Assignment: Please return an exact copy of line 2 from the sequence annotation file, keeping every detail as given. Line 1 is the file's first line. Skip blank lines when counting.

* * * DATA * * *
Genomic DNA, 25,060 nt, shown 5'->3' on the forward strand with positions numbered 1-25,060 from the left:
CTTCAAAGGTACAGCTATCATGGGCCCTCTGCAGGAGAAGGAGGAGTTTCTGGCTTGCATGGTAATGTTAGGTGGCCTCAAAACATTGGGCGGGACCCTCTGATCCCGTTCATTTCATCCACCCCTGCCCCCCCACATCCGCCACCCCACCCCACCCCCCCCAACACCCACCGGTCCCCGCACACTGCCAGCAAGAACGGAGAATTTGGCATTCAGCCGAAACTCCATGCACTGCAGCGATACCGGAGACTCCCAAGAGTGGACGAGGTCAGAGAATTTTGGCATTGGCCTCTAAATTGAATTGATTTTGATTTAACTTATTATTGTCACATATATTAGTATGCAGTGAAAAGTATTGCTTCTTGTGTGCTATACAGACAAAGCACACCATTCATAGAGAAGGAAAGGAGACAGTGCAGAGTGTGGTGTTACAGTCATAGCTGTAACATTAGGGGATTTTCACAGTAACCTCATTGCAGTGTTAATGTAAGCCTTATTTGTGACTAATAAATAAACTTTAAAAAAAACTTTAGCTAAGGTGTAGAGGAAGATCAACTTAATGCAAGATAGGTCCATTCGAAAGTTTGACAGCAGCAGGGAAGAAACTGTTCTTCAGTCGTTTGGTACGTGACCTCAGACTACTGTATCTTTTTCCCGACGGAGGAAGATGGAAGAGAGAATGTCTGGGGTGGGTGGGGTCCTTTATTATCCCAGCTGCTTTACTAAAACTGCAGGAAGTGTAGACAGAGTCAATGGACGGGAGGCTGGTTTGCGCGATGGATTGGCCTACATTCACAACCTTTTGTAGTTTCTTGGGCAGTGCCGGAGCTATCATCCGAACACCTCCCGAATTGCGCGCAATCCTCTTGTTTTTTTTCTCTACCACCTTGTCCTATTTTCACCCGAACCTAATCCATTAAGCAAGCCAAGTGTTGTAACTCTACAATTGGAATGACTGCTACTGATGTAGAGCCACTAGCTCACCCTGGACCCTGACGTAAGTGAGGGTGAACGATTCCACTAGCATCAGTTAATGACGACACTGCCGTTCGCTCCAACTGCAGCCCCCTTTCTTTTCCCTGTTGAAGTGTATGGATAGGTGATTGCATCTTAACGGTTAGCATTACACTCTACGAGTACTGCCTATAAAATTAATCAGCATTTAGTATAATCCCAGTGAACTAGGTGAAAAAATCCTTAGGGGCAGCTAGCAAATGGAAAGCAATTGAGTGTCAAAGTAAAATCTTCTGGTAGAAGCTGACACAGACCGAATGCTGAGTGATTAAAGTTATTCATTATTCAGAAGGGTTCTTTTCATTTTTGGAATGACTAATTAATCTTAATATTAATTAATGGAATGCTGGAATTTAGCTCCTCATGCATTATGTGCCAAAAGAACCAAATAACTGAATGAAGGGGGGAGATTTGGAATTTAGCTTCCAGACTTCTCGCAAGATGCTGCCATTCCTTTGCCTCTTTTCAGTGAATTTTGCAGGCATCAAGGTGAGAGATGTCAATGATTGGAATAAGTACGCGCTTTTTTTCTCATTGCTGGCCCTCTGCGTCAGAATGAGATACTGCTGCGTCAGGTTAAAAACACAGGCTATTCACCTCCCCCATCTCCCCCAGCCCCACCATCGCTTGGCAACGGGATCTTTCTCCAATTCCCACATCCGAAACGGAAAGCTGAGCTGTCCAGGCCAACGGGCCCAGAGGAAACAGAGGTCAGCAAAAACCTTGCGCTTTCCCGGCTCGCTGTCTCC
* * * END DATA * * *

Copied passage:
CTTCAAAGGTACAGCTATCATGGGCCCTCTGCAGGAGAAGGAGGAGTTTCTGGCTTGCATGGTAATGTTAGGTGGCCTCAAAACATTGGGCGGGACCCTCTGATCCCGTTCATTTCATCCACCCCTGCCCCCCCACATCCGCCACCCCACCCCACCCCCCCCAACACCCACCGGTCCCCGCACACTGCCAGCAAGAACGGAGAATTTGGCATTCAGCCGAAACTCCATGCACTGCAGCGATACCGGAGACTCCCAAGAGTGGACGAGGTCAGAGAATTTTGGCATTGGCCTCTAAATTGAATTGATTTTGATTTAACTTATTATTGTCACATATATTAGTATGCAGTGAAAAGTATTGCTTCTTGTGTGCTATACAGACAAAGCACACCATTCATAGAGAAGGAAAGGAGACAGTGCAGAGTGTGGTGTTACAGTCATAGCTGTAACATTAGGGGATTTTCACAGTAACCTCATTGCAGTGTTAATGTAAGCCTTATTTGTGACTAATAAATAAACTTTAAAAAAAACTTTAGCTAAGGTGTAGAGGAAGATCAACTTAATGCAAGATAGGTCCATTCGAAAGTTTGACAGCAGCAGGGAAGAAACTGTTCTTCAGTCGTTTGGTACGTGACCTCAGACTACTGTATCTTTTTCCCGACGGAGGAAGATGGAAGAGAGAATGTCTGGGGTGGGTGGGGTCCTTTATTATCCCAGCTGCTTTACTAAAACTGCAGGAAGTGTAGACAGAGTCAATGGACGGGAGGCTGGTTTGCGCGATGGATTGGCCTACATTCACAACCTTTTGTAGTTTCTTGGGCAGTGCCGGAGCTATCATCCGAACACCTCCCGAATTGCGCGCAATCCTCTTGTTTTTTTTCTCTACCACCTTGTCCTATTTTCACCCGAACCTAATCCATTAAGCAAGCCAAGTGTTGTAACTCTACAATTGGAATGACTGCTACTGATGTAGAGCCACTAGCTCACCCTGGACCCTGACGTAAGTGAGGGTGAACGATTCCACTAGCATCAGTTAATGACGACACTGCCGTTCGCTCCAACTGCAGCCCCCTTTCTTTTCCCTGTTGAAGTGTATGGATAGGTGATTGCATCTTAACGGTTAGCATTACACTCTACGAGTACTGCCTATAAAATTAATCAGCATTTAGTATAATCCCAGTGAACTAGGTGAAAAAATCCTTAGGGGCAGCTAGCAAATGGAAAGCAATTGAGTGTCAAAGTAAAATCTTCTGGTAGAAGCTGACACAGACCGAATGCTGAGTGATTAAAGTTATTCATTATTCAGAAGGGTTCTTTTCATTTTTGGAATGACTAATTAATCTTAATATTAATTAATGGAATGCTGGAATTTAGCTCCTCATGCATTATGTGCCAAAAGAACCAAATAACTGAATGAAGGGGGGAGATTTGGAATTTAGCTTCCAGACTTCTCGCAAGATGCTGCCATTCCTTTGCCTCTTTTCAGTGAATTTTGCAGGCATCAAGGTGAGAGATGTCAATGATTGGAATAAGTACGCGCTTTTTTTCTCATTGCTGGCCCTCTGCGTCAGAATGAGATACTGCTGCGTCAGGTTAAAAACACAGGCTATTCACCTCCCCCATCTCCCCCAGCCCCACCATCGCTTGGCAACGGGATCTTTCTCCAATTCCCACATCCGAAACGGAAAGCTGAGCTGTCCAGGCCAACGGGCCCAGAGGAAACAGAGGTCAGCAAAAACCTTGCGCTTTCCCGGCTCGCTGTCTCC